In an unusual filing, Ascend
has revealed that its sales and net income for the month failed to meet expectations.
In a filing with the Securities and Exchange
Commission, Ascend said that for the 31-day period ended July 31, the company had net income of about $2.9 million and sales of about $62.8 million. The period comes just one month after the close of the second quarter.
The networking company, which has managed to generate increased revenues
for the previous eight consecutive quarters, won't continue to improve on its past results at the same rate.
The company's stock lost about 10 percent during trading to close down
4-3/4 at 44-11/16 from yesterday's close of 49-7/16. Ascend was the most
actively traded stock on the Nasdaq; volume reached 24.8 million,
nearly triple the company's average.
Herb Maher, an analyst with the Advest Group, said it is not unusual for
the company to ship a disproportionate amount in the last month of the
However, despite the accepted back-end-weighted pattern, Albert Tobia, an analyst
with Montgomery Securities,
downgraded the stock to a "hold" from a "buy" rating.
"We believe that these results for the first month of the quarter are below
expectations, given that only 18 percent of September quarter revenues have
been recognized in the first month. We expected that this September quarter
would record revenue in the following manner: 25 percent in July, 25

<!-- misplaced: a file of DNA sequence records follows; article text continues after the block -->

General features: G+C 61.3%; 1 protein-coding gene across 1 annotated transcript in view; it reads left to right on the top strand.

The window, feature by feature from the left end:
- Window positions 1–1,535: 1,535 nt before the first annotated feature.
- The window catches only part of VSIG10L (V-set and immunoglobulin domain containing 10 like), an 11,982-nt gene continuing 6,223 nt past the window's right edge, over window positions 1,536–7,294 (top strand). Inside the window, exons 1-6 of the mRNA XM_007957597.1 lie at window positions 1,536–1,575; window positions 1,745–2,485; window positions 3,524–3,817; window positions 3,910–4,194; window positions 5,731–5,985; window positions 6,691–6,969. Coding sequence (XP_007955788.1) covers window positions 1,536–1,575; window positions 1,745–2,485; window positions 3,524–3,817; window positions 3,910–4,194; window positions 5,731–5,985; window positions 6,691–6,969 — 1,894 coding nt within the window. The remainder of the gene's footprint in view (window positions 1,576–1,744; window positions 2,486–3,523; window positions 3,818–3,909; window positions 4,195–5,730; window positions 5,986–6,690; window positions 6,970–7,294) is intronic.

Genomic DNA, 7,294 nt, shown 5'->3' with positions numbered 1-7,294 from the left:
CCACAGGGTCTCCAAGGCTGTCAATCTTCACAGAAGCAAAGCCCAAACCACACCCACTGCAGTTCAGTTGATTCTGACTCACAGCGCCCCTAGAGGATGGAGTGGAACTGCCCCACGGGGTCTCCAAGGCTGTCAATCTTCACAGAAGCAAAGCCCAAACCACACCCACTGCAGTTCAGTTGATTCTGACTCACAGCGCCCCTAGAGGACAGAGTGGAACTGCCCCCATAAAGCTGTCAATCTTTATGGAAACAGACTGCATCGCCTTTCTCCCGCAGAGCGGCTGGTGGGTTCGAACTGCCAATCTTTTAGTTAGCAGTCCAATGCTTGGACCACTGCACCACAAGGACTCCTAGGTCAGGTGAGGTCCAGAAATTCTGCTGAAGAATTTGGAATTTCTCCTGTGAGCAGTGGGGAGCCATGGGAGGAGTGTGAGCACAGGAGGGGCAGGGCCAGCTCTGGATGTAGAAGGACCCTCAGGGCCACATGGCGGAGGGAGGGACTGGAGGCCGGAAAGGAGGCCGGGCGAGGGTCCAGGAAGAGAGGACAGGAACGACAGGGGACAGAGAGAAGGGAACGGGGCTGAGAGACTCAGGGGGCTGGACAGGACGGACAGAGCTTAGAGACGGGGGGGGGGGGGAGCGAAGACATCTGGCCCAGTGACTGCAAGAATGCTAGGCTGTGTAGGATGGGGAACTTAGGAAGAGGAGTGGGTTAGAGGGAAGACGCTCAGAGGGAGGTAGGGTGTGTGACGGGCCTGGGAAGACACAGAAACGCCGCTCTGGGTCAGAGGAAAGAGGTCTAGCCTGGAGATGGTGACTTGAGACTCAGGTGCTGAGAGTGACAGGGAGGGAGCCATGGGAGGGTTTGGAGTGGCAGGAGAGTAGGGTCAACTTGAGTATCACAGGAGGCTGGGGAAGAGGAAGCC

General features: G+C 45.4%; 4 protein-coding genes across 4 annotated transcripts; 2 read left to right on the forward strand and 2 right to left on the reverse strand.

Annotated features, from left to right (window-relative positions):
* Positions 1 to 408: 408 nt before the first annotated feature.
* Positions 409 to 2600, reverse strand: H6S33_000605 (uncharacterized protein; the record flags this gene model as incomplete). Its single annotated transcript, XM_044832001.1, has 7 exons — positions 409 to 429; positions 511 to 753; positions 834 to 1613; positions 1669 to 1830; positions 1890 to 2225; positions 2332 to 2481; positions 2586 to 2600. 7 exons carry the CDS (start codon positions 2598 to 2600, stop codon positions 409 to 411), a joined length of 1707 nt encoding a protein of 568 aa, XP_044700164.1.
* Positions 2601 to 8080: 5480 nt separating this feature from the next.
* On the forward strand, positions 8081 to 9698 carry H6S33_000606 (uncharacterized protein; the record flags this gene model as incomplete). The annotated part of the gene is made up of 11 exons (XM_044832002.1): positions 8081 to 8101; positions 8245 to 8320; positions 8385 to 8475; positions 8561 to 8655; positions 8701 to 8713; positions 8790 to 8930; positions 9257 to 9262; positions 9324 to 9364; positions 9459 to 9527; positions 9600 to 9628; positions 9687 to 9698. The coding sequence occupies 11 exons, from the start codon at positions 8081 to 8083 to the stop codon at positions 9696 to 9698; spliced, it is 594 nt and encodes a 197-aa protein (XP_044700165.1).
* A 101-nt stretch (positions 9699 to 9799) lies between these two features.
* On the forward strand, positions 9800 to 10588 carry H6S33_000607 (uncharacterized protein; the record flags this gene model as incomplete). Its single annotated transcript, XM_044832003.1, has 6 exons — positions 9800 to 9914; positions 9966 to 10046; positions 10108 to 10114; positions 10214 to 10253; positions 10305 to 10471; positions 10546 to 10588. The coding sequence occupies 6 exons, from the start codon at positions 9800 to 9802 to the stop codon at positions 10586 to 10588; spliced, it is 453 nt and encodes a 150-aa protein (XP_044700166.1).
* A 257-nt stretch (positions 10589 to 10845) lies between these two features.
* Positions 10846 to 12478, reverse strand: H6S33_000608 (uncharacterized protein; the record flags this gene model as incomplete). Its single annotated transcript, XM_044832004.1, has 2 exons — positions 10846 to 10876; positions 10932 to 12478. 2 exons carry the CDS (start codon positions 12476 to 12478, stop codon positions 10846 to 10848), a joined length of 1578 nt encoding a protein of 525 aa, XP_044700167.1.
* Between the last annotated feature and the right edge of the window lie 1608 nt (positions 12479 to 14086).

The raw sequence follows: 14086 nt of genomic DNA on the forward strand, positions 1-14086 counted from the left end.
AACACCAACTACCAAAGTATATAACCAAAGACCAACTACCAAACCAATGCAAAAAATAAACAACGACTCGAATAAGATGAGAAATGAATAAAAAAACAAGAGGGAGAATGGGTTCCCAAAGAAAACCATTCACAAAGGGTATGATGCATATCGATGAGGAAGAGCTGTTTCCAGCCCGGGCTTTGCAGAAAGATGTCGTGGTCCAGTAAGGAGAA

percent in August, and 50 percent in September," said Tobia in a report
Based on the company's report, earnings for the month were 2 cents per
share. Analysts are expecting profits of 36 cents a share, according to First Call.
The company reportedly exited the June quarter with a substantial backlog
position for the 56-kbps modems for the TNT remote access device. This led
analysts to expect a generally stronger first month, said Tobia, as the
company shipped this backlog. Analysts are particularly
concerned by the fact that the company is entering the softest month of the year, August.
The analyst speculated that a delay in the European release of 56-kbps
modems as well as increased competition has contributed to the shortfall
and may cause continued problems going forward. "We are concerned that
competing remote access platforms are coming to market, in the second half
of the year, that should increase competition dramatically," he wrote. Competitors will include Cisco, 3Com, and Bay
Networks.(See related story)